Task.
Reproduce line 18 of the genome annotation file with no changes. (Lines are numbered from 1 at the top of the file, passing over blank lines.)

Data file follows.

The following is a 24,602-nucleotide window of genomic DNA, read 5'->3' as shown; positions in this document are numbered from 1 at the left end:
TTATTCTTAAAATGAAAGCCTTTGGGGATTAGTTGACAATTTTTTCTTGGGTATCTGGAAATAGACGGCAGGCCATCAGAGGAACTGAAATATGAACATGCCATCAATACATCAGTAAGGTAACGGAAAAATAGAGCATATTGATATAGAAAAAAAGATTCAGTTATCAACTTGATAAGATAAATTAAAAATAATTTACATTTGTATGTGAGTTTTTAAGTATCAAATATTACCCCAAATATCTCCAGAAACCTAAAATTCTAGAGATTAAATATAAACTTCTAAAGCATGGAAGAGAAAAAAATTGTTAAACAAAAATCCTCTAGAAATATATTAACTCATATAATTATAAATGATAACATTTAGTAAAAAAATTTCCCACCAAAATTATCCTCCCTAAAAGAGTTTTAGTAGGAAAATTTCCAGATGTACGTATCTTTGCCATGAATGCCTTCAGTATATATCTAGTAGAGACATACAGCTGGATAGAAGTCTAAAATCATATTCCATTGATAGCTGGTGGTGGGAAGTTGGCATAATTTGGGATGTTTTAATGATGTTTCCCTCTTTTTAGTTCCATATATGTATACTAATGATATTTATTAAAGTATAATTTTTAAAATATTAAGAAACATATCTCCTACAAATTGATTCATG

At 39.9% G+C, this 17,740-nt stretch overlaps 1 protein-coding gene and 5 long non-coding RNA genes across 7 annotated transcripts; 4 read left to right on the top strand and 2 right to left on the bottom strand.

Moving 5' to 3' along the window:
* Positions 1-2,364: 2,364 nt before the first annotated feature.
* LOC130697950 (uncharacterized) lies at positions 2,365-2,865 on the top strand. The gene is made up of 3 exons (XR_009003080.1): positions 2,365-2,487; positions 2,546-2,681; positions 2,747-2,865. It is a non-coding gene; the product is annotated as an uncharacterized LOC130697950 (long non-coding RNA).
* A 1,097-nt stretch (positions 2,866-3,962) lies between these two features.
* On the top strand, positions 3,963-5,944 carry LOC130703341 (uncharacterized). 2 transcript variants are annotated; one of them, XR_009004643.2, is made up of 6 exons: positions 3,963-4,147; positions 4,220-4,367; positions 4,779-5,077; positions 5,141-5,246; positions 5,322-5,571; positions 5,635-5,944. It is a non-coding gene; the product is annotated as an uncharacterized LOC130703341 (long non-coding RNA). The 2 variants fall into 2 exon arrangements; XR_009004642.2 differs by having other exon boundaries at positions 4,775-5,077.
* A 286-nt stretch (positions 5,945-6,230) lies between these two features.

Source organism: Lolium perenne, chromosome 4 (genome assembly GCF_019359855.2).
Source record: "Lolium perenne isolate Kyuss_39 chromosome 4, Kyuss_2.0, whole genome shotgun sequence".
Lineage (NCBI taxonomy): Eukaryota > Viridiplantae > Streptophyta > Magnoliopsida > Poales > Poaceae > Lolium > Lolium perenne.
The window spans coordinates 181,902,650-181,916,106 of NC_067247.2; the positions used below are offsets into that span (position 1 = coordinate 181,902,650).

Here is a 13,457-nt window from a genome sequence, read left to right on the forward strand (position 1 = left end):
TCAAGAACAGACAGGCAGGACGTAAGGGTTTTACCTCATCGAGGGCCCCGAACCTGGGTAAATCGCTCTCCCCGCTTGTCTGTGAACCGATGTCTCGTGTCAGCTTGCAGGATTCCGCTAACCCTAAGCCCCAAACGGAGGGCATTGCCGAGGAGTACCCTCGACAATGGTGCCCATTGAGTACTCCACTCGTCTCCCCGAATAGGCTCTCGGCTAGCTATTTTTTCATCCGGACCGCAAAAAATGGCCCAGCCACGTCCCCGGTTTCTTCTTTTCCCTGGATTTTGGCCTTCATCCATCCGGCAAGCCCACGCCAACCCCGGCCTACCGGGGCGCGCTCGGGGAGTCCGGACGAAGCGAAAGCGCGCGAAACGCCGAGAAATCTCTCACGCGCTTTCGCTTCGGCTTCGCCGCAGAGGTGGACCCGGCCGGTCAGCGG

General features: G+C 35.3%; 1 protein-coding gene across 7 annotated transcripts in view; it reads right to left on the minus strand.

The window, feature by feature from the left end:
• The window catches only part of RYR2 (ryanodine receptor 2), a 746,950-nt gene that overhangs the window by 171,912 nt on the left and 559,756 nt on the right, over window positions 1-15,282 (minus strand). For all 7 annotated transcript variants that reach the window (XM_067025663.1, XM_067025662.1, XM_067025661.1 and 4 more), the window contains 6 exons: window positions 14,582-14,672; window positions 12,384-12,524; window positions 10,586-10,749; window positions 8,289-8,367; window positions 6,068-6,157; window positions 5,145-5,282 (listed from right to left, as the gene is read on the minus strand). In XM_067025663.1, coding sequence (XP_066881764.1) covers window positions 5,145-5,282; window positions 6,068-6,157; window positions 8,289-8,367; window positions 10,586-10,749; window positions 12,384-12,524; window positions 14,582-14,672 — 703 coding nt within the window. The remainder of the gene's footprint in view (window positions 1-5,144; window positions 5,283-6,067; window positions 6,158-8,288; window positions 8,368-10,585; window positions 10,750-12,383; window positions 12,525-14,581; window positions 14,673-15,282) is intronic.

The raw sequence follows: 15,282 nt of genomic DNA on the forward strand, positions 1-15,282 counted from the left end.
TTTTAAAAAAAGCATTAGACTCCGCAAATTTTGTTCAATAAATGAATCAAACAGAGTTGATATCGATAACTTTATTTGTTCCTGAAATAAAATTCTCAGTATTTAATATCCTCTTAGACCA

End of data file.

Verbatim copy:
• The window catches only part of RYR2 (ryanodine receptor 2), a 746,950-nt gene that overhangs the window by 171,912 nt on the left and 559,756 nt on the right, over window positions 1-15,282 (minus strand). For all 7 annotated transcript variants that reach the window (XM_067025663.1, XM_067025662.1, XM_067025661.1 and 4 more), the window contains 6 exons: window positions 14,582-14,672; window positions 12,384-12,524; window positions 10,586-10,749; window positions 8,289-8,367; window positions 6,068-6,157; window positions 5,145-5,282 (listed from right to left, as the gene is read on the minus strand). In XM_067025663.1, coding sequence (XP_066881764.1) covers window positions 5,145-5,282; window positions 6,068-6,157; window positions 8,289-8,367; window positions 10,586-10,749; window positions 12,384-12,524; window positions 14,582-14,672 — 703 coding nt within the window. The remainder of the gene's footprint in view (window positions 1-5,144; window positions 5,283-6,067; window positions 6,158-8,288; window positions 8,368-10,585; window positions 10,750-12,383; window positions 12,525-14,581; window positions 14,673-15,282) is intronic.